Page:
They Live (1988)
Director: John Carpenter
George “Buck” Flower/Drifter
A down-on-his-luck drifter dude (Piper) named Nada (he sports a backpack, so yes...he’s a drifter) unwittingly finds out through a pair of high-tech sunglasses, that aliens have taken over the world and are posing as the upper class. Nada isn’t down with that shite one bit and resorts to firearms to free humanity.
"They Live" starts off with more ambition than the usual “bang bang, alien bitch goes down” opus. It slaps a very groovy premise our way while at the same time commenting on the 80’s “Reaganomics” (rich get richer while the poor get poorer). But then something happens and it takes away from the weighty issue which the film was initially addressing. Roddy Piper is a big part of that something. Carpenter has always been a fan of wrestling and slapping the motor-mouth heavyweight in the lead here, lightened the film’s tone and eventually turned it into a no-holds barred campy action fest.
The moment Nada finds out what’s going down via the sunglasses, the message angle flies out the window and Carpenter chooses to indulge himself instead, like a teenager on a hooker spree. Want to see Piper walk in a bank and blow alien scum to smithereens relentlessly? Right here, a-hole. Want to see a whacked out 7-minute wrestling brawl between Piper and Keith David in an alley (what was the point of that scene again…who cares!)? You got it, hombre. The film slaps a thick layer of mayhem our way and even though it snows over the more meaningful levels of the story, it’s a freaking hoot and a half to witness!
The flick also succeeds on a visual standpoint. Having reality shown in black and white gives the film a simple yet kind of spooky look that really works. I also have to give props to Carpenter for managing to create a world controlled by aliens on a limited budget with no big effect set pieces. We get a couple of billboards, some alien makeup and a rarely seen flying object…. that’s it. ven though the film is light on effects, you’ll still buy that space freaks have taken control of everything. Carpenter gives us enough to get us going and our imagination does the rest.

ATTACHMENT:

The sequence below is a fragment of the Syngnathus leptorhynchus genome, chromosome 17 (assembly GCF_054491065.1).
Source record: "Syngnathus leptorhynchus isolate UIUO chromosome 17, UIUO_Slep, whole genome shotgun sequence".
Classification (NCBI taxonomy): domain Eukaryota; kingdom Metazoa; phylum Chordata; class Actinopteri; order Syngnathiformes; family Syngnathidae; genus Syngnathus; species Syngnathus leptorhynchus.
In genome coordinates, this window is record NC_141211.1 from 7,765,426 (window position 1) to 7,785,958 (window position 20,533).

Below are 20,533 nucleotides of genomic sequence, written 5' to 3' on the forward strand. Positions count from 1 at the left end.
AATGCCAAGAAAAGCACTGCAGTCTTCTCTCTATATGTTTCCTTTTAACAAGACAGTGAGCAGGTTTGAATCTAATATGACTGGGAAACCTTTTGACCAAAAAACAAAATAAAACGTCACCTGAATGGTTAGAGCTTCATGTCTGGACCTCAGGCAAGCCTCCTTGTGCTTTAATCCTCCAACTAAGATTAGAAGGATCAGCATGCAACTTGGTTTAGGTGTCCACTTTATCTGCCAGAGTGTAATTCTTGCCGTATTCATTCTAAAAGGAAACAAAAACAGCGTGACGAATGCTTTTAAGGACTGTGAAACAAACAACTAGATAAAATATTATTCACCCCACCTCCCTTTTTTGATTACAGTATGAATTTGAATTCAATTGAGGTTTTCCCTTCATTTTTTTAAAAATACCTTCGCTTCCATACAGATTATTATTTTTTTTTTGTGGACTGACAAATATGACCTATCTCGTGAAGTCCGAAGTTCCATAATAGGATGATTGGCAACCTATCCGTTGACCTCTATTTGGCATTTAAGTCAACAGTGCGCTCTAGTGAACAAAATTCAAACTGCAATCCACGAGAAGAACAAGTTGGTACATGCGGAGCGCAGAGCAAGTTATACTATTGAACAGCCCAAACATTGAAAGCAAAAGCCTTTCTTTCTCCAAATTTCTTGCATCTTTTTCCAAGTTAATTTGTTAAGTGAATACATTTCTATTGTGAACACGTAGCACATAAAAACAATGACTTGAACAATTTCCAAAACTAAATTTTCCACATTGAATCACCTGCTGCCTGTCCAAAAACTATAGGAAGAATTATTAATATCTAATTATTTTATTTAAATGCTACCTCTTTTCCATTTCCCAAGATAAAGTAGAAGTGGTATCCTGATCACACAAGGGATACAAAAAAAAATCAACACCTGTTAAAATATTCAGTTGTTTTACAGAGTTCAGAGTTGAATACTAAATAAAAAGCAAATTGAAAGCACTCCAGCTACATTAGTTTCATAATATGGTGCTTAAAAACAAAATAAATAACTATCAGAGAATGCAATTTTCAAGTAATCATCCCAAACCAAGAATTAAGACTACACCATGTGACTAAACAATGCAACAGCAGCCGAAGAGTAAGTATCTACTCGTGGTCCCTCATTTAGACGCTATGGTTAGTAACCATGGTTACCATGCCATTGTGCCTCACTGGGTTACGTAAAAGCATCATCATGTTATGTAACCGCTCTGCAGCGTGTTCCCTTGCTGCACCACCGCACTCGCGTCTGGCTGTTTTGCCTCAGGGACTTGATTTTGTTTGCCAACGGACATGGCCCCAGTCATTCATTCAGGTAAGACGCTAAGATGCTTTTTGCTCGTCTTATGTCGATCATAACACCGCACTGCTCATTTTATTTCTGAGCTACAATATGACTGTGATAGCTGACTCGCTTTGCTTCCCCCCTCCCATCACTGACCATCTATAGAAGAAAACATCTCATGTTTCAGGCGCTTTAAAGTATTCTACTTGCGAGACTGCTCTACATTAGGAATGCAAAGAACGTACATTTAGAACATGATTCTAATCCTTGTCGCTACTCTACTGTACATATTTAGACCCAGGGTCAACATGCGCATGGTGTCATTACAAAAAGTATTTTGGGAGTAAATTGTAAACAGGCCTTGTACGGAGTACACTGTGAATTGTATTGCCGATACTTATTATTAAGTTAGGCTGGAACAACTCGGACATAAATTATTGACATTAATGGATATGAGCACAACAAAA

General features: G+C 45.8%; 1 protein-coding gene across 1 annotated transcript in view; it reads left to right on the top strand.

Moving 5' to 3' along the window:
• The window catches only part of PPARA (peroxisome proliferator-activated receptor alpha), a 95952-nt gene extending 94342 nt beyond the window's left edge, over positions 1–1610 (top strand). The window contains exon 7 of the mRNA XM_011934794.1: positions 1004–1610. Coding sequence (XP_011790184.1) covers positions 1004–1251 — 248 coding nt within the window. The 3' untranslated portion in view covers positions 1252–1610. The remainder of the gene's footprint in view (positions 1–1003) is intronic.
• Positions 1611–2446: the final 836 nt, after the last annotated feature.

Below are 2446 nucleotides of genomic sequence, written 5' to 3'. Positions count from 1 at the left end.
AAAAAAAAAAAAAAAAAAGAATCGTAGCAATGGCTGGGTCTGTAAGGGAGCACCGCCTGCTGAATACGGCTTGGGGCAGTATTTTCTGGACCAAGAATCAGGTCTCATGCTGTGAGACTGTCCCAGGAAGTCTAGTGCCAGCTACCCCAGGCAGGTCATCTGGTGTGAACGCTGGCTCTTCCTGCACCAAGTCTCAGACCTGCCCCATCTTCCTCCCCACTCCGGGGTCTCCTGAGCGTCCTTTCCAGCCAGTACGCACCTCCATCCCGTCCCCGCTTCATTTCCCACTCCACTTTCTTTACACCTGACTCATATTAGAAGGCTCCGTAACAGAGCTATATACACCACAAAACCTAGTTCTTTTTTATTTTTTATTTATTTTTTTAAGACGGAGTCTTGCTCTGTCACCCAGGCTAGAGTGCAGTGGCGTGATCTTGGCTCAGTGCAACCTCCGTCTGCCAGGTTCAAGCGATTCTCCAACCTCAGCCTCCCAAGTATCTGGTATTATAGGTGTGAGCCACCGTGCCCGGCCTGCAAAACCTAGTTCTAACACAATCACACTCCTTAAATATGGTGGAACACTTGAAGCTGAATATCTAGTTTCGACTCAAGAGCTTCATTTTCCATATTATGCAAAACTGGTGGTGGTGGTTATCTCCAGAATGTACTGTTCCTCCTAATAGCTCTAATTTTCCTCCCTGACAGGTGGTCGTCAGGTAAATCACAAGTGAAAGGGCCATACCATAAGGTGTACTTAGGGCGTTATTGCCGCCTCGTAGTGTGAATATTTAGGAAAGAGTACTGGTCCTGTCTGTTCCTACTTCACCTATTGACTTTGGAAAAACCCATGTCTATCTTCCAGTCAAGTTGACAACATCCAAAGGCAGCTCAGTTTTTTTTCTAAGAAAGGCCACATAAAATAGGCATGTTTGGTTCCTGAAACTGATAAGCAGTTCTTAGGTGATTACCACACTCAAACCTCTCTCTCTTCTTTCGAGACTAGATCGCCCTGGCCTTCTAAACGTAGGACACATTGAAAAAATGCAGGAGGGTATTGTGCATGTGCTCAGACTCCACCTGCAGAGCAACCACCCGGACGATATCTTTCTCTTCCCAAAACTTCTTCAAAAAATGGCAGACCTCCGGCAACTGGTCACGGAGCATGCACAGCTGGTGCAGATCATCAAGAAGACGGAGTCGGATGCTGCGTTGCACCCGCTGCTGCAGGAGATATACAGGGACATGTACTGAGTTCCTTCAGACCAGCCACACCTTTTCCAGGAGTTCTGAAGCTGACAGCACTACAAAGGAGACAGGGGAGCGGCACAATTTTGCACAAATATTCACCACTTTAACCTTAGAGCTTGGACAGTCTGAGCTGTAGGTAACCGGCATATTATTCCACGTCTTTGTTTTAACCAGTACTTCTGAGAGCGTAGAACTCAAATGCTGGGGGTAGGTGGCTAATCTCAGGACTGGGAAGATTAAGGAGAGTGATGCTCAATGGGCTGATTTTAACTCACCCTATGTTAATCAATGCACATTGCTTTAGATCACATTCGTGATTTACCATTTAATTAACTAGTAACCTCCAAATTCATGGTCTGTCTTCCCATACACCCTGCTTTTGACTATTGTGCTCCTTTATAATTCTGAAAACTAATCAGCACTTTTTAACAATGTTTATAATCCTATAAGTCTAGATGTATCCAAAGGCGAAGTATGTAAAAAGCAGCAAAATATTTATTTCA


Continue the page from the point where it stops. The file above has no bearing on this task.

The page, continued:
In the end, "They Live" didn’t make me think like I thought it wanted me to, but it satisfied another one of my cravings: entertainment. That’s just as good! This film is 100 percent pure, unadulterated fun. I easily let go of the film’s more obvious fuck ups (you’re trying to tell me the aliens controlled the whole world with one satellite dish…come on!) and just had a freaking blast! Was it supposed to be this campy? Who gives a damn! “I’m here to kick ass and chew bubblegum and I’m all out of bubblegum”…YOU GO PIPER, YOU KICK THAT MONEY HUNGRY ALIEN ASS!
Ugly alien mugs and aliens getting blown away. Fun stuff.
Roddy Piper (Nada) starts off very introspective and all puppy-dog eyes. I liked that, but the moment that the film shifted into “action” gear, he became the Piper we all know, spurting one-liners and kicking all kinds of ass. I liked that too. Keith David (Frank) is a solid actor and he plays off Piper perfectly. They had great chemistry together. Meg Foster (Holly) lets her freaky cat-like eyes and her cold demeanor do most of the acting. To be fair, she doesn’t have much of a part. The same can be said about Carpenter regular George “Buck” Flower (Drifter). He does well with what he has to do, but his part is fairly brief.
T & A
The ladies get buff Piper shirtless many times and us dudes, get a nice pair of tits near the end. What a way to end a movie!
Carpenter injects lots of mood into this one, using black 'n white and darkly lit houses to suck us in. But what really impressed me were the fight and the action sequences. The man has learned a lot since "Escape From New York". Here, the action sequences are well shot, tight and exciting. I also really dug the way Carpenter got so much out of his limited budget. Imagination takes you a long way…you go Carp!
Carpenter teams up with Alan Howarth again and gives us yet another groovy score. It actually sounds a lot like the “Escape From New York” score but with harmonica slapped in for good measure.
"They Live" starts off as a satirical look at the Reagan era with a sci-fi twist but quickly shifts into hyper-violence, macho bullcrap and dead aliens mode. It’s not as smart as it should’ve been but it sure is freaking fun! Sometimes that’s all you need. “Mama don’t like tattletales”. Funny shite!
John Carpenter wrote the script under the alias “ Frank Armitage”.
The script was based on Ray Nelson’s short story “Eight O’Clock in The Morning”.
Roddy Piper improvised the famous “bubble gum” line.